Sunday, June 13, 2010

Requirements and Presumptions

A common theme at conferences and workshops is "tell a story" - so here we go.

Once upon a time, there was a software project. This project had a variety of components, some were better understood than others. As sometimes happens, information was presented decisions were made in discussions where not all the interested parties are present. In this case, the testers were wrapping up another project and others involved in this one made the decision that testers weren't really "needed" yet.

So, life went on. The testers finished their project. They were given copies of the documents that had been prepared on this project. So they read the documents and worked on their own documents, like test plans and test cases. More meetings happened and conversations happened and emails were sent and read and replied to (well, were certainly replied to, maybe they were read by everyone.) Some of these had everyone present or copied or included, and some did not.

When the intrepid testing folks compared notes on an item described in the requirements documentation, they realized their understanding on did not match. No problem! They asked the tech lead to clarify what the correct interpretation should be. The answer? Neither was correct. And he explained why.

He then decided to verify what he had reported and brought the question to the business experts. Their answer consisted of "Well, everyone knows what that means..." and then they realized they each "business expert" had a different understanding of this very, basic element of their requirements.

No one had thought to define the terms. Then, to make it worse, no one had asked what the terms meant. It is possible that each participant believed they shared a common understanding. However, no one made sure that was the case.

I was not part of this project. It strikes me that most people fall into this trap at least once. Sometimes, twice.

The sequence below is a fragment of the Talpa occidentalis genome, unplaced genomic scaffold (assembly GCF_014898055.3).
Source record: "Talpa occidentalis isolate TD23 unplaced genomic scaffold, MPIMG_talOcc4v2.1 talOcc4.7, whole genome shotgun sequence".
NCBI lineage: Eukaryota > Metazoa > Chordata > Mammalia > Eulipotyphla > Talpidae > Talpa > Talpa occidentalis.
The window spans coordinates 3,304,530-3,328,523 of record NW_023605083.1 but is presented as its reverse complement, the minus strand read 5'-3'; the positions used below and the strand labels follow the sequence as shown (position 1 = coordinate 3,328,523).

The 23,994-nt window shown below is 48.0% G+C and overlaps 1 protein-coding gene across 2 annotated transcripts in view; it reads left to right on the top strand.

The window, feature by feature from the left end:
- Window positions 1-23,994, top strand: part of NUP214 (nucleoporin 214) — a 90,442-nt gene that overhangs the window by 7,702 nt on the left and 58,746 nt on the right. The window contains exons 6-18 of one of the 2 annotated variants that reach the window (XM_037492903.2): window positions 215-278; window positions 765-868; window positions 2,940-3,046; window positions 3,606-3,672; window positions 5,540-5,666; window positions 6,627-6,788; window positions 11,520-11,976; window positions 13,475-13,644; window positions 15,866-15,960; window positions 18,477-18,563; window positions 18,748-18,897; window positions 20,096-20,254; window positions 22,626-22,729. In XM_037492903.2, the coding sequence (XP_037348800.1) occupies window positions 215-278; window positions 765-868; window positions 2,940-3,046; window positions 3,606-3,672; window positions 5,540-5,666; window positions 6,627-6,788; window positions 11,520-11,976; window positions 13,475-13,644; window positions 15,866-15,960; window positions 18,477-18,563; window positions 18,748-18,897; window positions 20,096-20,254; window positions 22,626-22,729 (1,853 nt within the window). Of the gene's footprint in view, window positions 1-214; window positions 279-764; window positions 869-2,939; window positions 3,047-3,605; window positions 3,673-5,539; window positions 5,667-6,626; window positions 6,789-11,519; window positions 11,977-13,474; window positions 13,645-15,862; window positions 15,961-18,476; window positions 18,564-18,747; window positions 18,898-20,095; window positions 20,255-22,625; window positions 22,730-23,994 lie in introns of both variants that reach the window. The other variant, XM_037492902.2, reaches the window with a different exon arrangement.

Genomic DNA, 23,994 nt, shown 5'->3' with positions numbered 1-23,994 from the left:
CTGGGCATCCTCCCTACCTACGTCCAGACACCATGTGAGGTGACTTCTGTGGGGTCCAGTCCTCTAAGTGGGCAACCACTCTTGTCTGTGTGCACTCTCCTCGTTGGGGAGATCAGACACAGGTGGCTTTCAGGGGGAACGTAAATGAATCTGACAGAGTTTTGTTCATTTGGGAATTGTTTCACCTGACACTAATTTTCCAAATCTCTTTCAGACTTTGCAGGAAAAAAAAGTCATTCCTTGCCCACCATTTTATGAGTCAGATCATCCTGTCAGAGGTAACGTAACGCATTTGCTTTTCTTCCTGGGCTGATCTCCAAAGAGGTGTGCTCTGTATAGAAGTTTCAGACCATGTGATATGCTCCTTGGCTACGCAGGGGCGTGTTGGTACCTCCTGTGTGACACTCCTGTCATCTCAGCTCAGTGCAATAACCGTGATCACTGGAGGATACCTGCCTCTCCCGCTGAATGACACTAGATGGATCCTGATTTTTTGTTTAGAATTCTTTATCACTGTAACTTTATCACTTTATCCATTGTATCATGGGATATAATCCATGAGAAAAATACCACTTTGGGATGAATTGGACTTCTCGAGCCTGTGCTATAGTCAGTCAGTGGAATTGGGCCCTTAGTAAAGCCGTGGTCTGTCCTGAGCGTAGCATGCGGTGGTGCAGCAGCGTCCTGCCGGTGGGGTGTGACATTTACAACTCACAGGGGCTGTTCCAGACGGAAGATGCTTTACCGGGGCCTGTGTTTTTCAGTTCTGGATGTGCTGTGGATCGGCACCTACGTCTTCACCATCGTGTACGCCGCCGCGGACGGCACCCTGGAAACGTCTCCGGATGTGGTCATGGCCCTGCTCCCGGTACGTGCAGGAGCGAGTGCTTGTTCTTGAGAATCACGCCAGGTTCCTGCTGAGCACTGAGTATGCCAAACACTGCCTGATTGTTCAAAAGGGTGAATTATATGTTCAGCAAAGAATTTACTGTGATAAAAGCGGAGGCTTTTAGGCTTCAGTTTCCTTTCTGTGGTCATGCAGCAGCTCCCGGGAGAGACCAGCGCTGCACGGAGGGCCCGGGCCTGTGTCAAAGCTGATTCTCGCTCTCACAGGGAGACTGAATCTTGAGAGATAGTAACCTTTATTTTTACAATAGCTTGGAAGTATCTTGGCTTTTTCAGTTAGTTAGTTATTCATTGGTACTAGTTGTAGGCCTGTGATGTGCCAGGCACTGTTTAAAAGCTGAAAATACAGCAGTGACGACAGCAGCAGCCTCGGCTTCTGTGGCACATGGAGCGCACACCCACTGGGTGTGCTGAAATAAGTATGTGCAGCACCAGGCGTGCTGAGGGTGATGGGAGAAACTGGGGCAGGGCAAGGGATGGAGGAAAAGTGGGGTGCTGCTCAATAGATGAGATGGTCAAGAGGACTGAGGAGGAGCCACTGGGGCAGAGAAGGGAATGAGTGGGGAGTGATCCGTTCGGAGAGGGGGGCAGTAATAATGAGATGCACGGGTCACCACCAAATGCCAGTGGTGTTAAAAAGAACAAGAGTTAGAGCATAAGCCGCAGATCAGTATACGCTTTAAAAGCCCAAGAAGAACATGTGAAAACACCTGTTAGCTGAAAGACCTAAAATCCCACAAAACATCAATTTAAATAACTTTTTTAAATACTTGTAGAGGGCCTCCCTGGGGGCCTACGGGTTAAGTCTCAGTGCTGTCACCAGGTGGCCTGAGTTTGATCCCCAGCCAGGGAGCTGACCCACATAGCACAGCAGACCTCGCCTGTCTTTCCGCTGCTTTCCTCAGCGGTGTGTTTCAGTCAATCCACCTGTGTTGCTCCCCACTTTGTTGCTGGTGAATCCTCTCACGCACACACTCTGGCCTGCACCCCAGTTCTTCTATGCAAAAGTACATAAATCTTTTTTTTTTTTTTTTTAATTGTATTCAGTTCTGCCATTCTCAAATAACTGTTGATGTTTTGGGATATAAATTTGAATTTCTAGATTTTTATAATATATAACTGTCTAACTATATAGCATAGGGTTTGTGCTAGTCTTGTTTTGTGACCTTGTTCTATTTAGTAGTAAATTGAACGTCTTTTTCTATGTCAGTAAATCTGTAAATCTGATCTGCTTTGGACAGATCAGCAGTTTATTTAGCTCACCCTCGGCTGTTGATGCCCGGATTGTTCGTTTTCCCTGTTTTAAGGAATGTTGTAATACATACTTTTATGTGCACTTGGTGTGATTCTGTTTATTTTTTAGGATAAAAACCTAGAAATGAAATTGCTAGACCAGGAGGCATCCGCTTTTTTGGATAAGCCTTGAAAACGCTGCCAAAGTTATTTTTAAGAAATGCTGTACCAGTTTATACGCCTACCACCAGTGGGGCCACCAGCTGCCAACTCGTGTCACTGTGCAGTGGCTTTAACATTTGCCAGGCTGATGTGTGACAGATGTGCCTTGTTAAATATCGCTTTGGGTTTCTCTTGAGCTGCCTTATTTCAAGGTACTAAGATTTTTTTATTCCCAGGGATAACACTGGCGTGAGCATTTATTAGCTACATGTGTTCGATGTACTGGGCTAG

Always question your unquestionable facts. They may not be as factual as you presume.

Monday, June 7, 2010

Stawberry Testing Fields

Yesterday I wrote about the garden. We really have a nice one. I learn a lot working in it.

There is a rhythm in gardening that simply can't be ignored. Brute force and frantic bursts of energy don't get you much. Patience is good, and persistence.

Strawberries are coming in right now. We picked the first two this past Thursday. More were ripe on Friday. Saturday there were more. Last night I picked a couple of pints of berries. We have enough on the vine to have a fair crop of berries this year.

This is great, because we put in a new strawberry patch last year, replacing the old one. Its not huge, around 6 feet long, semi-circular, around 3 or 4 feet wide at its widest point. The old one was huge for a city lot. Almost 20'x20'. Unfortunately, when the new driveway was put in, the berry patch had to go. We did move the topsoil to a great location. This had been worked and improved for many, many years and was fantastic for growing things.

Last year, we planted tomatoes in that soil, as we had the year before. Oops. No tomatoes there this year thanks to the blight.

BUT - the new strawberry patch is doing extremely well.

As I was picking berries last night, my dear lady-wife made the observation that sometimes beautiful ripe berries will "hide" under the leaves or tucked out of the way. So, as I was carefully going through picking what I could find, it dawned on me that shifting leaves and plants may help, or may not.